The next thing to consider is your skill level. If the first thing you mention is that you have “ZERO filmmaking experience”, then shooting with a DSLR probably shouldn’t be your first choice. A DSLR camera does a great job when used by someone with experience, but all it takes is a few incorrect settings and the footage you’ve spent all that time filming could be useless. If “zero” is your skill level, an easier option would be to rent an all in one ENG (electronic news gathering) camera like the Canon XA10 for $20 a day from someone like A camera like the XA10 has pretty good low light performance, doesn’t require lens changes, has built in focus peaking, includes proper audio inputs, and it sports a nice big red button that you press once to start recording and again to stop. On top of that, most rental houses will provide support if you run into trouble or have problems using a feature.

If, on the other hand you’ve been using a Canon t2i for a number of years and have mastered all of the ins and outs of DSLR film making then your skill level is much higher then “zero”. In this case maybe you have a documentary shoot coming up that requires ultra low light shooting and your t2i just wont cut it. Lets say for example that you’ll be covering an event that takes place in the poorly lit rooms of a motel convention center.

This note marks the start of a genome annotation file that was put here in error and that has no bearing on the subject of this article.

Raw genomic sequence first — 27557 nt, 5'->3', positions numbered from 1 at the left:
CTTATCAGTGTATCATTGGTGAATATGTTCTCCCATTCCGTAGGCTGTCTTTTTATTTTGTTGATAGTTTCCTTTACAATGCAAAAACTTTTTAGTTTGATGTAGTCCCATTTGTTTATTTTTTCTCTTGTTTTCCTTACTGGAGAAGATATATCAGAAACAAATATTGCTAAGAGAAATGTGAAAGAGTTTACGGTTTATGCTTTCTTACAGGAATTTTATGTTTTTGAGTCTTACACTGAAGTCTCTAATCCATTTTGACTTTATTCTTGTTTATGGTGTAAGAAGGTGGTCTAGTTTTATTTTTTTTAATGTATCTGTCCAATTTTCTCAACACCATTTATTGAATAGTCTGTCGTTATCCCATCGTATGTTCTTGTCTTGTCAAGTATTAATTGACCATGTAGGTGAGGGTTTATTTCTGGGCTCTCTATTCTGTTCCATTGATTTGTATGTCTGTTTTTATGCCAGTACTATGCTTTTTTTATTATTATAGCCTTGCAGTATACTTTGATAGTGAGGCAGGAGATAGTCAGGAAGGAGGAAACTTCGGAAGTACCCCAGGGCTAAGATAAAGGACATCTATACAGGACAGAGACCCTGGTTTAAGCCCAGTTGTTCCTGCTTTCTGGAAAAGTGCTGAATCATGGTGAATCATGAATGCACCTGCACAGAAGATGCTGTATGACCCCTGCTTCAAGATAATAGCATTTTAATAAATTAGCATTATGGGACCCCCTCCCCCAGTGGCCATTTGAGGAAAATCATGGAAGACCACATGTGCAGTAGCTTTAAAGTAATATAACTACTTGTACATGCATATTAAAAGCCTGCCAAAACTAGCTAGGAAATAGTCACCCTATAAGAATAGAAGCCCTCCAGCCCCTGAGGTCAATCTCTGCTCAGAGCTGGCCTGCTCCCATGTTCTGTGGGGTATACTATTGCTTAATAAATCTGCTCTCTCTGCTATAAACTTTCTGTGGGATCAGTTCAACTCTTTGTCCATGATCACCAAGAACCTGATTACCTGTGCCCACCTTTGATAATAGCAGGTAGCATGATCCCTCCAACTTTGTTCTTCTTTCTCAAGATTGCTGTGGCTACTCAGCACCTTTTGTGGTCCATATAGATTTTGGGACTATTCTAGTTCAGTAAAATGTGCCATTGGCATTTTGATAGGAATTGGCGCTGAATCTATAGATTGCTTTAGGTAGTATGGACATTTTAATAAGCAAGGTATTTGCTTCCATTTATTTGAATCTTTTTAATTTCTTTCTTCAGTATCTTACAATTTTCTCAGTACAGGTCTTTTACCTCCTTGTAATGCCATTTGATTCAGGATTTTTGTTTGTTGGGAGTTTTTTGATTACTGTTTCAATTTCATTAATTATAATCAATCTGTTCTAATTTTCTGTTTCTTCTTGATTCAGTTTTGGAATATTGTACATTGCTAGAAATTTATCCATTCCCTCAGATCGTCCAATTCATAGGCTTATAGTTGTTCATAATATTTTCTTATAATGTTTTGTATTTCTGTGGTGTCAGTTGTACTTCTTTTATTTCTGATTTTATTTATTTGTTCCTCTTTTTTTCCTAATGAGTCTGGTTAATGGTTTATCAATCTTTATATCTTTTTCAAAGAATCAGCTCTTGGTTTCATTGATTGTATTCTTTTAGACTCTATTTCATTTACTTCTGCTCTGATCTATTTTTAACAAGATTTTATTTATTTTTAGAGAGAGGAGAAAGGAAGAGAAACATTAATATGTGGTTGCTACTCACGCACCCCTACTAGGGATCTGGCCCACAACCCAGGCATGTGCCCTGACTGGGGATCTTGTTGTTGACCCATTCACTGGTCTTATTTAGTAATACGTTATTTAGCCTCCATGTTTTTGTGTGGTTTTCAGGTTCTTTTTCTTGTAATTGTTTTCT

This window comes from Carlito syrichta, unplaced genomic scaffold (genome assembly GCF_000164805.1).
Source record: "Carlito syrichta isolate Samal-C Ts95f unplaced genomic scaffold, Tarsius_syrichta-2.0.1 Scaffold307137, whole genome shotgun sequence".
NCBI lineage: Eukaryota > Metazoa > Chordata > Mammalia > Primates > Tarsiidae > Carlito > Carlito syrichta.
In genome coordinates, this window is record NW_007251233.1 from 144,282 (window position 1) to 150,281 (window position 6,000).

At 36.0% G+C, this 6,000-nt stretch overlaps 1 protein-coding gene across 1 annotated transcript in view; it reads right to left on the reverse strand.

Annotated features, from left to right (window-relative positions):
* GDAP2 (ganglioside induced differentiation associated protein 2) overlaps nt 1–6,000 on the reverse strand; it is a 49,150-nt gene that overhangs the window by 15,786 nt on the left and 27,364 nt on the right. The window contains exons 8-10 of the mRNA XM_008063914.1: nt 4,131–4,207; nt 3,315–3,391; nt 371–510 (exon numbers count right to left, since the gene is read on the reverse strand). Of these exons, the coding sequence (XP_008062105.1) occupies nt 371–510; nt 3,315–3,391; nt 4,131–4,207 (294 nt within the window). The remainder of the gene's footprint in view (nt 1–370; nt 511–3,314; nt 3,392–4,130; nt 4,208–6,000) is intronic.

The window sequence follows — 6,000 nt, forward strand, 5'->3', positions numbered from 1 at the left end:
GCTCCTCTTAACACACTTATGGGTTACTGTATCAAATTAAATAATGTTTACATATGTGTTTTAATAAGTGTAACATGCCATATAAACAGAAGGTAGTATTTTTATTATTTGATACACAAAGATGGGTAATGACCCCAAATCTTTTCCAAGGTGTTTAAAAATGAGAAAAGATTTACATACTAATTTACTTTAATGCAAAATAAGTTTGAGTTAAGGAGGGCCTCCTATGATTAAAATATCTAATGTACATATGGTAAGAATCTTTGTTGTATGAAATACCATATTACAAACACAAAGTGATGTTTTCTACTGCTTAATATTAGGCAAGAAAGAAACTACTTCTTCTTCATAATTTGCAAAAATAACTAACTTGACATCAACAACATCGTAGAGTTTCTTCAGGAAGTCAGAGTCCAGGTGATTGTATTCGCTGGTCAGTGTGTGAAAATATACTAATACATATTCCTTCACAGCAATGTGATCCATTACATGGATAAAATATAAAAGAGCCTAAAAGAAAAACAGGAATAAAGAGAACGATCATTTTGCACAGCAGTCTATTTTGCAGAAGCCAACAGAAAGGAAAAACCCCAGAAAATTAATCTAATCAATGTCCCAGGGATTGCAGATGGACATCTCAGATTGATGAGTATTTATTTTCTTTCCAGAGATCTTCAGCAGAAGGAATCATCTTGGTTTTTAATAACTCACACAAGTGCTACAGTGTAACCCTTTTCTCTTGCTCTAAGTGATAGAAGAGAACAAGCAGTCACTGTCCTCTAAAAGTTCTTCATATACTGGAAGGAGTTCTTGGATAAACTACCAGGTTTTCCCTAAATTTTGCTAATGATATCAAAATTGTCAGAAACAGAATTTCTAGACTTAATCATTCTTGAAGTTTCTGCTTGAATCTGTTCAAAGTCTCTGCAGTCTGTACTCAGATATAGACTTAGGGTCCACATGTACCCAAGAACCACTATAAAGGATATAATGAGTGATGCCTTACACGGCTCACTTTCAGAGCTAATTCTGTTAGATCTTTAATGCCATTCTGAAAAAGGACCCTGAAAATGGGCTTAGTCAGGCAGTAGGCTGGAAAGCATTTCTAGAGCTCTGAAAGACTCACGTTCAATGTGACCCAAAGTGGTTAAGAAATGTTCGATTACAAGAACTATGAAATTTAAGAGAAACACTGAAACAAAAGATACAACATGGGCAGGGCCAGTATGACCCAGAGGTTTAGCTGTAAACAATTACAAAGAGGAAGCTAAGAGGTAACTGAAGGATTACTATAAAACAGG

In this example you already have lenses, a tripod, and other random gear. Does it make more sense to rent a 5d mark II or Mark III for $190 a week to cover the event? Or would it be a better idea to spend several thousand dollars to own the camera. If you need the camera everyday it probably makes financial sense to buy the camera, but if you only need it for a week then the rental price would make a lot more sense.

Do you own any of your own gear?

When shooting a documentary (depending on the subject) the equipment you’ll need is pretty simple. The standard practice is to film sit down interviews, chase down a few people who don’t want to be interviewed, and then fill in the gaps with shots of people and items of interest while an audio track of narration plays out.